A few questions for Philip Cutlip '88, opera singer

Phil Cutlip’s baritone voice is in increasingly big demand with opera companies and symphonies all over the United States and in Europe, and we’ve been watching his rising star for some time now. When we learned he would be performing with the Seattle Opera this fall in its production of The End of the Affair, we jumped at the chance to talk with him while he was in the area.

Phil shares a career in music with his wife, mezzo-soprano Mary Phillips. The couple lives in New York City and has a 7-year-old son, Max. This interview was conducted by Phil’s old School of Music classmate Kurt Graupensperger ’87, who these days is a development officer at Puget Sound.

So, what got you into music?
In my family, music was a big part of our lives. My mother played piano, so there was always live music in the house. We all sang in church choir, and we would go as a family to nursing homes in Ellensburg, [Wash.], and sing like a junior-sized von Trapp family.

All your sisters and brothers?
One sister, one brother, and me. My mother would play the piano, and the four of us, my dad and the children, would sing. So I grew up feeling comfortable about performing. It wasn’t a daunting thing to get up and sing solo with the high school choir. It laid a foundation educationally because early on I knew how to read music, and I also really enjoyed it.

When you went to college, was it clear that music would be your major?
I had a science scholarship, so I was pretty sure I’d major in mathematics. I ended up auditioning for the Adelphians for Paul Schultz, and I sang for Tommy Goleeke, the voice teacher. They both were really impressed, and so over the course of my first three years my mindset went from concentrating on math with music secondary, to when the two started taking an equal standing. And then when I was a senior I had to choose, because I wasn’t going to apply to grad school for both math and music. I thought, what do I want to be doing in a year, sitting in mathematics seminars or doing more music and really focusing my whole life on music? Looking at it that way, it was an easy decision, and I ended up applying to three different music grad schools.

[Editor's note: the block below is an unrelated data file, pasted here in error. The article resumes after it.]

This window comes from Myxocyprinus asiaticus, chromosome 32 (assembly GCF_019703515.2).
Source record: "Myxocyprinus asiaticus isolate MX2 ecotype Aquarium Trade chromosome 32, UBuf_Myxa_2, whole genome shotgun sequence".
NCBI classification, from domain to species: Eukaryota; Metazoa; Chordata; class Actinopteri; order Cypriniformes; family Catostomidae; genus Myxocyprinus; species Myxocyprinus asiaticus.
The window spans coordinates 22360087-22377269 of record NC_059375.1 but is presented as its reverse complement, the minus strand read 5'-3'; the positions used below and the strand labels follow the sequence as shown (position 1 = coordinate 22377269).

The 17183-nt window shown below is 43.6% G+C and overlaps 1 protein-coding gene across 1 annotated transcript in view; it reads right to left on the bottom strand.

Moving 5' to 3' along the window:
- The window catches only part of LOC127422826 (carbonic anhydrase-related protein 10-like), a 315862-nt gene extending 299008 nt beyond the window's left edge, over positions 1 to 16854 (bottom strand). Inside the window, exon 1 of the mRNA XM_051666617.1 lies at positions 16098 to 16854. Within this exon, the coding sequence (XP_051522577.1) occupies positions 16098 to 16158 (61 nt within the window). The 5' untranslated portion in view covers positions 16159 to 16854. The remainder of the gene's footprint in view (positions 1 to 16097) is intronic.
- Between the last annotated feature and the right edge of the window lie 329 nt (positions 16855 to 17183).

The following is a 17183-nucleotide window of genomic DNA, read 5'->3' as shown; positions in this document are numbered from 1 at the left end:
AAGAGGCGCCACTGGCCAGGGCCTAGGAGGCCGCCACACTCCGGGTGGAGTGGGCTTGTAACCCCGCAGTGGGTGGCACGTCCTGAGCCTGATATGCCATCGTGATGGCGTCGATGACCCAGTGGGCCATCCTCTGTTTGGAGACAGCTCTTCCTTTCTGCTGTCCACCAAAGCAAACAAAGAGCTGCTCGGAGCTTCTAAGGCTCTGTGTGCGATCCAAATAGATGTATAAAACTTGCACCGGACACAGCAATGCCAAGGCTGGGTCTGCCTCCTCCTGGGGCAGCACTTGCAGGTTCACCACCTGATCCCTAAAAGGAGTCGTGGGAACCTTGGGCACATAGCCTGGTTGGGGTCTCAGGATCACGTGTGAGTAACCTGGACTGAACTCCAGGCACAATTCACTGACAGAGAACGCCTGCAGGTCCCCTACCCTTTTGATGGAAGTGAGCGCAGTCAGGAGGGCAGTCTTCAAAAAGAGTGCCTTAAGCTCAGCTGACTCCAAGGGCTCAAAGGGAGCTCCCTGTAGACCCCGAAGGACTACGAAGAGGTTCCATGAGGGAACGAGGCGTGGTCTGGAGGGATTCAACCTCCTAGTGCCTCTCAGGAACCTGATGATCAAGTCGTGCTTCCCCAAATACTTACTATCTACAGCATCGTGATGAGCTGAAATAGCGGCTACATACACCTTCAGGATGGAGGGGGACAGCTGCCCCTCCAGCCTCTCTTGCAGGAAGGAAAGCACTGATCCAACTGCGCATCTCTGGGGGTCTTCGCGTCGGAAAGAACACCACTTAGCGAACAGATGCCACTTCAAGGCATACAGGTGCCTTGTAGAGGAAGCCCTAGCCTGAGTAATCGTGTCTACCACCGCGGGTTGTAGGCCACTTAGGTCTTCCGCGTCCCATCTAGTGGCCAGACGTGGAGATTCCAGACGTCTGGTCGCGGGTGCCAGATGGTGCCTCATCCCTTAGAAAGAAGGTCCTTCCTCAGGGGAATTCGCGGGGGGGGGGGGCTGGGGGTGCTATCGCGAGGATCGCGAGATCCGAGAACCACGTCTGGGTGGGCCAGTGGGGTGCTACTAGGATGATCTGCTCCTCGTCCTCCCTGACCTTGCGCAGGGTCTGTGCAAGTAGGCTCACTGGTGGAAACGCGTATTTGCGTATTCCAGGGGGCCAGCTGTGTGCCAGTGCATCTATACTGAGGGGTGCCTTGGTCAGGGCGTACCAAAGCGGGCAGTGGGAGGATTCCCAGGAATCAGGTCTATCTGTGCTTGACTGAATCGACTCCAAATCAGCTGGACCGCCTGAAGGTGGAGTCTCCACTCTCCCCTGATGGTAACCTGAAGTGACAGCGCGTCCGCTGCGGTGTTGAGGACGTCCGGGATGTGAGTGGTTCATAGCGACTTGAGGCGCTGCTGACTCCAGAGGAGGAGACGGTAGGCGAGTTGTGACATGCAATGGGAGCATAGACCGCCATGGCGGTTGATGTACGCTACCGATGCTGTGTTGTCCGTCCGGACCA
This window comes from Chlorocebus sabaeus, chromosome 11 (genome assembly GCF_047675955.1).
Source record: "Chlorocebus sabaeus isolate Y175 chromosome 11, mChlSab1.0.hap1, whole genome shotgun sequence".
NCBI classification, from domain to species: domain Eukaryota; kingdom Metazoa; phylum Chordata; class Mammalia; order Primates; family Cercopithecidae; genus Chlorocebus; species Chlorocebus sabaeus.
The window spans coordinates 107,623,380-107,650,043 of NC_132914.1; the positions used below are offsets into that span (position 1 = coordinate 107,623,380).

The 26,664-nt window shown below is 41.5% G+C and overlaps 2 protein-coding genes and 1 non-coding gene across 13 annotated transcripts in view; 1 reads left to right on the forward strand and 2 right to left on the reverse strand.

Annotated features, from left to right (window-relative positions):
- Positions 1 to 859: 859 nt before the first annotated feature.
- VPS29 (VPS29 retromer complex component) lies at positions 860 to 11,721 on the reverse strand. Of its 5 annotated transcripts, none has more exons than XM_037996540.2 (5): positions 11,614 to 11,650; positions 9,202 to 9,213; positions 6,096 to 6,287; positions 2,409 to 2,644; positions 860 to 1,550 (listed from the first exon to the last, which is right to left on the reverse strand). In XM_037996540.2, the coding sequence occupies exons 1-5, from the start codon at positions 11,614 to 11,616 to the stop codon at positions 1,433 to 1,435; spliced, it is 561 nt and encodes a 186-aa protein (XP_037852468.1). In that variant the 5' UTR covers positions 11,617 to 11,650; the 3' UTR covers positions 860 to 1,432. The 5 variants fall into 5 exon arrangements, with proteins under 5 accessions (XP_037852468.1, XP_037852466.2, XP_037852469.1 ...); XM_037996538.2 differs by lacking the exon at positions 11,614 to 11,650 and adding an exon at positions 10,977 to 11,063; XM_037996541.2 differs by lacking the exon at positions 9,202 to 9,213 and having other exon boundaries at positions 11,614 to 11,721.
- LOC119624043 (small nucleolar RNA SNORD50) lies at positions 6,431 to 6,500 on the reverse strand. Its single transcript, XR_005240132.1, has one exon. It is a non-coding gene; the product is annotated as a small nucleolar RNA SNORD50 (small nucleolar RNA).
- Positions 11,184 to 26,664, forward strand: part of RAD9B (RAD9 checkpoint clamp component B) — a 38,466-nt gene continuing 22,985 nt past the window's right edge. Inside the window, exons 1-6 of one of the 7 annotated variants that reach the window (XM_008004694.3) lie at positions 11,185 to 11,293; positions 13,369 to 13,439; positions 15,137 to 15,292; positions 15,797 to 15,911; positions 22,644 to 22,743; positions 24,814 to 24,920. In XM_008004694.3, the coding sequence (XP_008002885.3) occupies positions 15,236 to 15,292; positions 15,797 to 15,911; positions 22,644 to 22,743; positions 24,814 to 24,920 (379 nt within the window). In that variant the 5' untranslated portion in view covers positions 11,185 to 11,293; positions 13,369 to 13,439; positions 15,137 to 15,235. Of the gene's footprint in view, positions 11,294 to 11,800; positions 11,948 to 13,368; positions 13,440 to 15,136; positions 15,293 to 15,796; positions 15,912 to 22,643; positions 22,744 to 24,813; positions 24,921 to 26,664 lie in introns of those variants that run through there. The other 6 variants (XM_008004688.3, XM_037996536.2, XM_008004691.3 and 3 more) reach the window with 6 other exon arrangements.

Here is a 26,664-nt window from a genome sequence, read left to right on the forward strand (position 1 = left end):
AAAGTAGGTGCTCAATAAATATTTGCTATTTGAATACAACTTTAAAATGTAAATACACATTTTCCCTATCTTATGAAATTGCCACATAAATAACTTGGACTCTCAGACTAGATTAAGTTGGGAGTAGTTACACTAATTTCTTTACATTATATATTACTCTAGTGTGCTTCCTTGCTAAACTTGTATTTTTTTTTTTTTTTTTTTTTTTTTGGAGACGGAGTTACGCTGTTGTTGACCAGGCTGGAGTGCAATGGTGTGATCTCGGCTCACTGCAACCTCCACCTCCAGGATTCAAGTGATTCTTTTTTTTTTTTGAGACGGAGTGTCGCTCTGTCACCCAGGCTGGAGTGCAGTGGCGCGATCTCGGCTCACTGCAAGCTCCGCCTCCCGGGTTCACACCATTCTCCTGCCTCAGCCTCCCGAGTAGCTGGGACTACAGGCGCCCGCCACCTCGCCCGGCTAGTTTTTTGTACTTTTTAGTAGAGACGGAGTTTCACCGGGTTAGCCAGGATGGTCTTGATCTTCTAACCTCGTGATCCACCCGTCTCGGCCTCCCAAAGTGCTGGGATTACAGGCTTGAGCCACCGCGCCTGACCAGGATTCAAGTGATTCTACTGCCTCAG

But your math and computer science background wasn’t wasted?
Definitely not. Up until six or seven years ago I had part-time office jobs. The last one in particular was highly computer oriented and analytical.

But, also, having studied mathematics and learned analysis, order, logic, and disciplined thinking has been very helpful in a music career. It helps with everything from understanding a score to memorizing lyrics written in, say, Russian or German.

It’s funny. So many singers are good with computers. We all end up in office jobs—or restaurants—when we’re starting out.

Can you tell us about the role you’re performing in The End of the Affair?
The opera is based on a novel by Graham Greene. It’s a story of a love triangle set in London during the blitz in 1944 and later in 1946. My role is Maurice Bendrix. This is the third incarnation of this opera. This version has been modified a lot in terms of the structure and also the music. In studying for the part I debated and finally decided I didn’t want to listen to a recording of previous productions because I had a chance to completely recreate the role, with no preconceptions or somebody else’s take on it.

That makes me wonder, do you have a routine you go through when you’re preparing for a role?